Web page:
I've had a lot of fun playing this up. She chugs hot tea and sleeps way too close to the camp fire. She drinks like a fish (she is capable of getting drunk, but being resistant to poison and having an 18 CON means she needs very large amounts of alcohol to do so). And, since we treat hit points as meat points in her case (the other PCs use the more common heroic luck/minor scrapes and bruises description of hp), clothing damage is something she has to contend with constantly, leading to the somewhat amusing scenario of the ripped punk half-demon who spends a lot of her evenings at camp sewing.

I've tried to play the psychological effects of this two ways--she does sometimes forget how fragile normal mortals are, but she's also, much like superman as described in the OP, trying to bridge that gap. The Ideal on her character sheet reads:

"A lot of, you know, beings, are like “oh, mortals are just cattle,” or they’re like RAAAR because they can’t talk. Either way it’s bull××××. I like people! They’re awesome, and they do amazing things like cook and build stuff and make art and music and care about things. If you don’t like people—or, like, you do like them, but only as a foodstuff—then I’m going to kick the absolute living ×××× out of you until you either like people or you die. Whichever comes first."
 



Vincent55

Adventurer
But these do exactly the same thing with damage. 3.x (and 4th) was the exception with DR/ER ratings instead of vulnerabilities/resistance/immunities. So the way 5e deals with damage IS Old School.
5e is way overpowered in the PC department, everyone can heal all abilities are way above average (10), also you can increase many stats way up to over 20 very fast some almost at character creation. The limited skills and lumping things together, which further makes most the same he ck back in the day only a thief could pick locks and find traps, a priest could heal, a fighter was a defender to protect the caster like the wizard who cast spells. But yes in that one way, it does get it right, but it gets everything else wrong, as i stated the players are more like superheroes from the start not struggling to learn and survive like the older editions. Play one and then come back and compare the difference, one person did and the basic character from say 2nd or older was 5 levels lower in power and as a 5e character level, they almost double that gap to the point of god-like by comparison to a 2nd level character. I liked 3rd the most but it was very broken in the power creep and such, and creatures were not easy to create or run due to the overabundance of rules and abilities. Anyway, I could argue all day on this, but as a DM it is fixable, 5e is, but you would have to change so much you might as well go play older versions of the game as it is more easy.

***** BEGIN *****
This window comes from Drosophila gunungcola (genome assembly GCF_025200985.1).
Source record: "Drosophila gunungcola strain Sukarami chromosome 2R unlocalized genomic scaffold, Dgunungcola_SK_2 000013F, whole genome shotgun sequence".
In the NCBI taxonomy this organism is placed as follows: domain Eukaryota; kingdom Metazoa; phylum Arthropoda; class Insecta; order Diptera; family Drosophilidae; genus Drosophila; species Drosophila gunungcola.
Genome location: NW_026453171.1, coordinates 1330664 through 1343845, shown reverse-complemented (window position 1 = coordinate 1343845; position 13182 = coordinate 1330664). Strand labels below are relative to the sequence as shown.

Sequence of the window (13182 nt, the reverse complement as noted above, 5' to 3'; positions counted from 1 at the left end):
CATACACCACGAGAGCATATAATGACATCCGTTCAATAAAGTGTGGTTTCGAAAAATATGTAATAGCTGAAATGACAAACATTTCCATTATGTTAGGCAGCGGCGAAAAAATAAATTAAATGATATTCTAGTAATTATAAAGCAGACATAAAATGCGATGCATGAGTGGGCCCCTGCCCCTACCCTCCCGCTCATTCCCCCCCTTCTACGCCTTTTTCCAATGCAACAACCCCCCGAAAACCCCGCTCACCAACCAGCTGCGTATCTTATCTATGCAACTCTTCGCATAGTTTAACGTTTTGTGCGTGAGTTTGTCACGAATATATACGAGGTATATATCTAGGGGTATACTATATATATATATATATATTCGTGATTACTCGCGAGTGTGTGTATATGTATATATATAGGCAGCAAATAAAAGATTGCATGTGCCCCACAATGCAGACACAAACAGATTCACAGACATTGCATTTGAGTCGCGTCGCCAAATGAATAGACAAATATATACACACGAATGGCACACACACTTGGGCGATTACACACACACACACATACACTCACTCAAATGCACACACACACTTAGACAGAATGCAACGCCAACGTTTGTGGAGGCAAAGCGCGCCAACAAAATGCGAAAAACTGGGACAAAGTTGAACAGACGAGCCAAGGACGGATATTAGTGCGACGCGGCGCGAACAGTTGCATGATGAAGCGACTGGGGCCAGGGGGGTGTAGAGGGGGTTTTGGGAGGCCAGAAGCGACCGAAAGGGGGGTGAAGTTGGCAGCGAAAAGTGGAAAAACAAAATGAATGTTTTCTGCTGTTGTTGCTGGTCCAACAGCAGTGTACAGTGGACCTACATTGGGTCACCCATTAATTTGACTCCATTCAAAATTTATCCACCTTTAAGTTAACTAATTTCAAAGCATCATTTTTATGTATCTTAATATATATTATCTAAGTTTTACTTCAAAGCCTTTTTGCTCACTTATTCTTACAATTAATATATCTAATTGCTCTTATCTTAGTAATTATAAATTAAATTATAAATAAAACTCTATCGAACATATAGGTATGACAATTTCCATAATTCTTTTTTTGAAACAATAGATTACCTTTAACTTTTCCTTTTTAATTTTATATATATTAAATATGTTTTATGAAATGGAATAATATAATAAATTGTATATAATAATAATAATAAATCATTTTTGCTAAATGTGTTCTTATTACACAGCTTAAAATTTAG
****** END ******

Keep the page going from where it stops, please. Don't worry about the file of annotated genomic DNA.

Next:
Achan hiArusa

Explorer
At low levels I've already done the math (since they are closest in power). A 2nd Edition 1st level fighter weapon specialist can mop the floor with a 1st level 5th Edition fighter (assuming maximum hit points for both and using their native math). And maintaining this nonsuperheroic attitude up to higher levels creates the whole "quadratic wizard vs. linear fighter" situation that plagues all editions of D&D (with the exception of 4th Edition). When I am a fighter, I don't want to play me doing sword and board (even if my strength was jacked up), I want to play a fantasy hero. Gygax always argued that a 1st level character was special and intrinsically better than the common man and I want a game that plays that way.